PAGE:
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Article
Publication date: 12 November 2021

Michael Joseph Figuccio and Marla Johnston

Kahoot! is a free e-learning tool that employs game-based learning which is often considered a best practice in education. The aim of the current study is to assess the…

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Abstract

Purpose

Kahoot! is a free e-learning tool that employs game-based learning which is often considered a best practice in education. The aim of the current study is to assess the effectiveness of Kahoot! in a child development course.

Design/methodology/approach

Sections of child development were randomized in terms of review format prior to exams one and two. All sections had a Kahoot! review prior to the final exam. Regression analyses were employed to determine the optimal set of predictors of exam scores. Students also completed a survey assessing their opinions of Kahoot! reviews.

Findings

Kahoot! scores accounted for 31.3% of the variability in exam 1 scores, 11.1% of the variability in exam 2 scores and 19.9% of the variability in final exam scores. Students reported that Kahoot! made class more interactive and that Kahoot! helped their learning of course concepts. These findings indicate that Kahoot! is an effective review tool. Furthermore, students reported that the use of Kahoot! was a positive experience that added to their understanding of the topics taught in the child development classroom.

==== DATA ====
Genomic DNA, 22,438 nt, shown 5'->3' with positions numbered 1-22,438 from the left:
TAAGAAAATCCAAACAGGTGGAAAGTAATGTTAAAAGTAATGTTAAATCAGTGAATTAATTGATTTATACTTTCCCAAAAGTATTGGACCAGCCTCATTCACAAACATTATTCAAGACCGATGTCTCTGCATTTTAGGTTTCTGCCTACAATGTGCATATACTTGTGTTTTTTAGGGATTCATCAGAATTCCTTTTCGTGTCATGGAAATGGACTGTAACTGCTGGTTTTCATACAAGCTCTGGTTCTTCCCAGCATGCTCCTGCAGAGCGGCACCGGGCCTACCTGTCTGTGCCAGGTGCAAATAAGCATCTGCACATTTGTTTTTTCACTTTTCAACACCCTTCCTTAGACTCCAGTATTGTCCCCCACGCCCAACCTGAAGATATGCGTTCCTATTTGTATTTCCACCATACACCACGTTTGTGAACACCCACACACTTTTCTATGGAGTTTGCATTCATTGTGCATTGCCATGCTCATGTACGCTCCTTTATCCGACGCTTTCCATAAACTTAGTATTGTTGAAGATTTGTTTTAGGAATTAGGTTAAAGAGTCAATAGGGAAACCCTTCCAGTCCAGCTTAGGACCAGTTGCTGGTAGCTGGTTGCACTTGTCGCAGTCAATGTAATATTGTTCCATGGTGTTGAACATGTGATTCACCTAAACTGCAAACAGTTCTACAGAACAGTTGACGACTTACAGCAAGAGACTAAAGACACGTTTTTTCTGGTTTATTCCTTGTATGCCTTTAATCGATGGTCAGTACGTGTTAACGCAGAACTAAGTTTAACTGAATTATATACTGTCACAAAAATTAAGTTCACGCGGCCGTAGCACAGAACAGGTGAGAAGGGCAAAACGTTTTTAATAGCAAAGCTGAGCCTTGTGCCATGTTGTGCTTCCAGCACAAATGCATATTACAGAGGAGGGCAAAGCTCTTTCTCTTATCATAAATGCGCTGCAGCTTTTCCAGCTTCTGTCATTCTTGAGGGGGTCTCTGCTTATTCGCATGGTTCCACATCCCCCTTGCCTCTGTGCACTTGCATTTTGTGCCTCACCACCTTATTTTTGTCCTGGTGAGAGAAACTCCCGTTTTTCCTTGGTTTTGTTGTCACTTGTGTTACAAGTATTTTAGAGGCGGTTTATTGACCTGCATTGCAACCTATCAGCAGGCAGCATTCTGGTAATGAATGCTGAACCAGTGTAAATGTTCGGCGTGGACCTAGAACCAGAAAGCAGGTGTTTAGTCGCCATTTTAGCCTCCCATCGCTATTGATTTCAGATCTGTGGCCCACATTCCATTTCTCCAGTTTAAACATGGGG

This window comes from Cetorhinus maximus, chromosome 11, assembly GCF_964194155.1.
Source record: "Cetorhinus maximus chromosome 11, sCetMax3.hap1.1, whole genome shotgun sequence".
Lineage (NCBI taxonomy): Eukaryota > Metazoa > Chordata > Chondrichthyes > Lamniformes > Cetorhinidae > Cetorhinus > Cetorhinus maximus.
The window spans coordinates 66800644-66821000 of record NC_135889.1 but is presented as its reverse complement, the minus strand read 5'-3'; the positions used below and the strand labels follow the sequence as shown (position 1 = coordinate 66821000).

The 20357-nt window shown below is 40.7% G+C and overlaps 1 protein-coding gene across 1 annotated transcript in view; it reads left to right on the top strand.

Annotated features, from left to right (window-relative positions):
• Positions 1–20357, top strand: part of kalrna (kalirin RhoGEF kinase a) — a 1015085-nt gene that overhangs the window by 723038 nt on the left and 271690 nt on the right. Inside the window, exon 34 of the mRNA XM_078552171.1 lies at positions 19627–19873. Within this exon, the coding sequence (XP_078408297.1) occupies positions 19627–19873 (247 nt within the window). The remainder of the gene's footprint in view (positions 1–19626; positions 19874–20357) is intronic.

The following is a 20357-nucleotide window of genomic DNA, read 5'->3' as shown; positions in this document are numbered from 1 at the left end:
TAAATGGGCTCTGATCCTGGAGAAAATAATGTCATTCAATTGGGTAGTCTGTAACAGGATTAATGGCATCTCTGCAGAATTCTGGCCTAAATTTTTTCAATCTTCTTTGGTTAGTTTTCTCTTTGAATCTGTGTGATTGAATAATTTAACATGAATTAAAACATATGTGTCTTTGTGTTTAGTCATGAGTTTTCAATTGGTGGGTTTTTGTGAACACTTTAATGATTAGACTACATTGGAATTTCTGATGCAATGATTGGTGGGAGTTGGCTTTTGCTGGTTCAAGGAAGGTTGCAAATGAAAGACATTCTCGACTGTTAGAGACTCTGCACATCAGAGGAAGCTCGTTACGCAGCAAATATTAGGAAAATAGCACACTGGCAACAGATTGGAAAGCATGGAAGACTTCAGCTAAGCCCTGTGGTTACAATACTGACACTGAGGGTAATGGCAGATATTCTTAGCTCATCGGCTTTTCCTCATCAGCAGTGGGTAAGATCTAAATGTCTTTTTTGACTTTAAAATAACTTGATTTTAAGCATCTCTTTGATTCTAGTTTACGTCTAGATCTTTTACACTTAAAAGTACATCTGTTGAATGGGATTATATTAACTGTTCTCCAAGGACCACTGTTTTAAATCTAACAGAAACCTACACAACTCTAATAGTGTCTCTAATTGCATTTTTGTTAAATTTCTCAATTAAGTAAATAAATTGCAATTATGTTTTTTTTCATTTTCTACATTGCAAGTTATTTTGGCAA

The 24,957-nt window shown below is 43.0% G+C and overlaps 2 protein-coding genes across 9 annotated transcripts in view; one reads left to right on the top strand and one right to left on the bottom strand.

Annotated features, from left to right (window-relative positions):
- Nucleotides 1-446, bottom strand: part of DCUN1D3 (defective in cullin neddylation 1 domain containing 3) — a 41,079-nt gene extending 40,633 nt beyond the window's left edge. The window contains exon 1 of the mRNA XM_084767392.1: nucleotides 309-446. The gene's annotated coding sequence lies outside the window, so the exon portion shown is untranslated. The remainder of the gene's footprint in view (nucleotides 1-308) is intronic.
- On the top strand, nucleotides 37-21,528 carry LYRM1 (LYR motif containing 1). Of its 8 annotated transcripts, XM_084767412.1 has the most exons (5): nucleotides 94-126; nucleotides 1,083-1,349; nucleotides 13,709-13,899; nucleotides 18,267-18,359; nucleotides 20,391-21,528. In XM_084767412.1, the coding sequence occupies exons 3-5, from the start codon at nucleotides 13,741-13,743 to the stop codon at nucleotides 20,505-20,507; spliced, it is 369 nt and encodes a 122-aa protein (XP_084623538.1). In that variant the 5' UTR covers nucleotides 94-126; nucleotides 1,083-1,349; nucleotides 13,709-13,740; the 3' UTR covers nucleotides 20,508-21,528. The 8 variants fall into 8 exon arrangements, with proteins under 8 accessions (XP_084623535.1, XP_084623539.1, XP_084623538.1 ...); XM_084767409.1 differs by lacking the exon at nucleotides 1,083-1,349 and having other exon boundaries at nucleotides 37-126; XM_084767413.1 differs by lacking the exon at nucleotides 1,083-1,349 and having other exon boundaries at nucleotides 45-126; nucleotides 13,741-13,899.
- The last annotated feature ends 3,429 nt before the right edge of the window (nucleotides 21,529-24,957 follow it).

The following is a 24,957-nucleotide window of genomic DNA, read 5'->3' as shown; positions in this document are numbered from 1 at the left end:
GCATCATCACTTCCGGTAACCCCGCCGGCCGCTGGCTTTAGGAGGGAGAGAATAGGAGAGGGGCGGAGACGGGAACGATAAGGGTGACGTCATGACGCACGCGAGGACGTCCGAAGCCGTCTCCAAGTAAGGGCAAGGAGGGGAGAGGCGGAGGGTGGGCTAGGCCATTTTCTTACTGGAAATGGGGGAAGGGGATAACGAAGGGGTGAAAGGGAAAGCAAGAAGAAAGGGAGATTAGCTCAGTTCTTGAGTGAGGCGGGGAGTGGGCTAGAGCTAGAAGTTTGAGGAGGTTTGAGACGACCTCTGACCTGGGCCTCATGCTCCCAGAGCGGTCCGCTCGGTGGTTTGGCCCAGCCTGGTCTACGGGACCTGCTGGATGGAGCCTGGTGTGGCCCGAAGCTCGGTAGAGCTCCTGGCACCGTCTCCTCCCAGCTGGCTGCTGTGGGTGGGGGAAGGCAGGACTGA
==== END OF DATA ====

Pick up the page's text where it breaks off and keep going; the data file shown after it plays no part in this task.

Practical implications

To foster student engagement, instructors should consider incorporating game-based learning in their courses.

Originality/value

This study demonstrates that Kahoot! is an effective review tool in a sample of undergraduate students. Furthermore, this study indicates that Kahoot! promotes student engagement.